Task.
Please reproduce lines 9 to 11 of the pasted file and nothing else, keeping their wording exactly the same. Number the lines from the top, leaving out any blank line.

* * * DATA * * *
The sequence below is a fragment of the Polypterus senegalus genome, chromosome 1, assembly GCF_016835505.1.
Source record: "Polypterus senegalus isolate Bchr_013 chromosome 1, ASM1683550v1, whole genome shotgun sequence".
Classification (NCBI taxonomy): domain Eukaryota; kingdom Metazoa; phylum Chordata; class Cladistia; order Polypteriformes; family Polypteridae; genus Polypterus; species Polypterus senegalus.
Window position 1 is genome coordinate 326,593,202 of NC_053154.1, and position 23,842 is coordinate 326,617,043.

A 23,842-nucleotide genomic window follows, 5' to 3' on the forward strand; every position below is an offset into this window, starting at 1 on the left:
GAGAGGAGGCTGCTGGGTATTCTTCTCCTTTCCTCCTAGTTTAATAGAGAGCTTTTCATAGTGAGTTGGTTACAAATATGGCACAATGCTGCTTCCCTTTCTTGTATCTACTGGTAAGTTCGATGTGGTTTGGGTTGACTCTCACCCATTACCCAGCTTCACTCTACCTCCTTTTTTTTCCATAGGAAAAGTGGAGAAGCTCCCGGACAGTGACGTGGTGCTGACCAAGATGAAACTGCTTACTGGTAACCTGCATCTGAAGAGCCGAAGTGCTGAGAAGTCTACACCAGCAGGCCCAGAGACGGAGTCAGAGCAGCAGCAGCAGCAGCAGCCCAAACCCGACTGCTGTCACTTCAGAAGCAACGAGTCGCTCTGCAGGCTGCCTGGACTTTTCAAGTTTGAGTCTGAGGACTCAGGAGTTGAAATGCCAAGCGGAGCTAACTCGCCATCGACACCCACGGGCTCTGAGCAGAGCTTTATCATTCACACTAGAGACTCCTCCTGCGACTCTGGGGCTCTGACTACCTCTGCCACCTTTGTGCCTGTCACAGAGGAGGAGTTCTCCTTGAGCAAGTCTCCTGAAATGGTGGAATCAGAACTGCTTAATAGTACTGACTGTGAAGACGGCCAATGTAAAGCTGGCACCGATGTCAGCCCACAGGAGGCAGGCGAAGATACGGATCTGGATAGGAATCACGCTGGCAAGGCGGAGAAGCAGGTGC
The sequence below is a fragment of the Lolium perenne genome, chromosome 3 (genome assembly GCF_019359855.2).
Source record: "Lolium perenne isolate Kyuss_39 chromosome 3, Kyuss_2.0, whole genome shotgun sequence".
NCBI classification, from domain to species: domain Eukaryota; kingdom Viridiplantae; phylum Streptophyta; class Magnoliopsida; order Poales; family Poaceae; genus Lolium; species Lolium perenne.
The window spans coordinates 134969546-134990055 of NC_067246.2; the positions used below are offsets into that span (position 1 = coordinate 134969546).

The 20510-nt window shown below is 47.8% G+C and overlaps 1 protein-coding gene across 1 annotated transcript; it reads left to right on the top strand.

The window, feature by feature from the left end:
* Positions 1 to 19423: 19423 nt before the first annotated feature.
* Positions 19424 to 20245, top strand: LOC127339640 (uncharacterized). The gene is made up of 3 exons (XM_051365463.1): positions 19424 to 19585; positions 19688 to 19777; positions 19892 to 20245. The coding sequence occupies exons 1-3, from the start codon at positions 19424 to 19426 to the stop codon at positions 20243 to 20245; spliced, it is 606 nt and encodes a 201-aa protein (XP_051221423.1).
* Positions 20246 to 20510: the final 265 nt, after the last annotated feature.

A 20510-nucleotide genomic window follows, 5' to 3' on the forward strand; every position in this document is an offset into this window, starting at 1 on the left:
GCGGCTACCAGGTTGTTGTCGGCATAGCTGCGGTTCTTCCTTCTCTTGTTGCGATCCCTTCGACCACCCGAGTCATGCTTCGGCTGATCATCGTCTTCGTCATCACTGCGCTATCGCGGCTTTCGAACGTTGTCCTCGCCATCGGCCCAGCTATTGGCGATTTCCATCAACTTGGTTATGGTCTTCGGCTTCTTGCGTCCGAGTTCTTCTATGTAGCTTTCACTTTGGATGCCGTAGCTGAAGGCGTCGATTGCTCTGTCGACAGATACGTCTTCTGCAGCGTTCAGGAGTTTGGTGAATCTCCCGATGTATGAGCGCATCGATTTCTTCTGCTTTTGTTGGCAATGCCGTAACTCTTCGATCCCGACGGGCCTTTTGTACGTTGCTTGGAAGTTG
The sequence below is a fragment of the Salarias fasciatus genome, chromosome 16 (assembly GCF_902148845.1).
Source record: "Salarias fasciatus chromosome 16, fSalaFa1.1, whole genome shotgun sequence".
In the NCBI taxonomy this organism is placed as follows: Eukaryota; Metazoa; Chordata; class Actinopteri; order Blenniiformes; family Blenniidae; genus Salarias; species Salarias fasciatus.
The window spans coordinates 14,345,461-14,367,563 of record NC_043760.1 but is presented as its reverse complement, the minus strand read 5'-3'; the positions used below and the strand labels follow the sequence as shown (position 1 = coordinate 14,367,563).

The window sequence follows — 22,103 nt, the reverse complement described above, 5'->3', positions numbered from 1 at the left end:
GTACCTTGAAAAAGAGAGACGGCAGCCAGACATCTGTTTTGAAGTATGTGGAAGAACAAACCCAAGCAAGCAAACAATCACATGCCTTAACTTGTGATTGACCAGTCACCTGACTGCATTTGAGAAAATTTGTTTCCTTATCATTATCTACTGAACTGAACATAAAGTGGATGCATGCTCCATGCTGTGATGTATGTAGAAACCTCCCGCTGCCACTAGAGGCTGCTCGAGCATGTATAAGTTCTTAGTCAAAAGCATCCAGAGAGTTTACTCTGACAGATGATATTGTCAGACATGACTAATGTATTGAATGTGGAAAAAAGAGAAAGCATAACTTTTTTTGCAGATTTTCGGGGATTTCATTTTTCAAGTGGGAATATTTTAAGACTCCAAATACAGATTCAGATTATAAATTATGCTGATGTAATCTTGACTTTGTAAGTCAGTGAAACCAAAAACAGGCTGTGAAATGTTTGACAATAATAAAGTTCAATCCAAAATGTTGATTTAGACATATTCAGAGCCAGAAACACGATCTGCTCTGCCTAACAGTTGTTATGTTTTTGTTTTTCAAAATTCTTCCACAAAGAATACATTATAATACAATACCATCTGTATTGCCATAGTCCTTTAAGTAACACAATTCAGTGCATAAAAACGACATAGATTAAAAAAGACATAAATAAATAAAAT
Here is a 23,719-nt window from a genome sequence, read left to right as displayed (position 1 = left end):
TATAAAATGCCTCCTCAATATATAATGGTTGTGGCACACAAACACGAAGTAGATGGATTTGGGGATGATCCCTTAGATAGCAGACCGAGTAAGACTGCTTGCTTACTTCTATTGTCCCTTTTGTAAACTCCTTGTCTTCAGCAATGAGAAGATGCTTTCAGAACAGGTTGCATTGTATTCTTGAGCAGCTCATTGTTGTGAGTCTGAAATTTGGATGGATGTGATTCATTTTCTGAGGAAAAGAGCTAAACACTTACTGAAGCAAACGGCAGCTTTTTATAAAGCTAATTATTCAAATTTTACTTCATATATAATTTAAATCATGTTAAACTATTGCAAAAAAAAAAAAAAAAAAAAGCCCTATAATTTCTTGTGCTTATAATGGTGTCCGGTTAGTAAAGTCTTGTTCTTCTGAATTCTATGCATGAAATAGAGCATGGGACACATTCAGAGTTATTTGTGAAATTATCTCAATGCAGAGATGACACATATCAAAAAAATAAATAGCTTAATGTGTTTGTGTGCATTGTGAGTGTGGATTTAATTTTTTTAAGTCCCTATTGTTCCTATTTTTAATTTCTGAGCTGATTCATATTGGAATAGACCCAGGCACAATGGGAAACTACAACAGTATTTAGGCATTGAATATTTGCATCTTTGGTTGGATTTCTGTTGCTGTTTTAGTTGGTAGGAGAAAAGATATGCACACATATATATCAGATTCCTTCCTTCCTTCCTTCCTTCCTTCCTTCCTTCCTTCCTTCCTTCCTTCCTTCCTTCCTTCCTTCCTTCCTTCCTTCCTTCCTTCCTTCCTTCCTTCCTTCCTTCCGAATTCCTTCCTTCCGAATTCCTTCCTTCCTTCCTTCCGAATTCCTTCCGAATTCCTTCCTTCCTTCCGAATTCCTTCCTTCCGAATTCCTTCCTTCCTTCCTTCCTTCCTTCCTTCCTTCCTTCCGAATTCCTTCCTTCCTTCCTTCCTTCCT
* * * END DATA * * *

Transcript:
NCBI classification, from domain to species: domain Eukaryota; kingdom Viridiplantae; phylum Streptophyta; class Magnoliopsida; order Poales; family Poaceae; genus Lolium; species Lolium perenne.
The window spans coordinates 134969546-134990055 of NC_067246.2; the positions used below are offsets into that span (position 1 = coordinate 134969546).

The 20510-nt window shown below is 47.8% G+C and overlaps 1 protein-coding gene across 1 annotated transcript; it reads left to right on the top strand.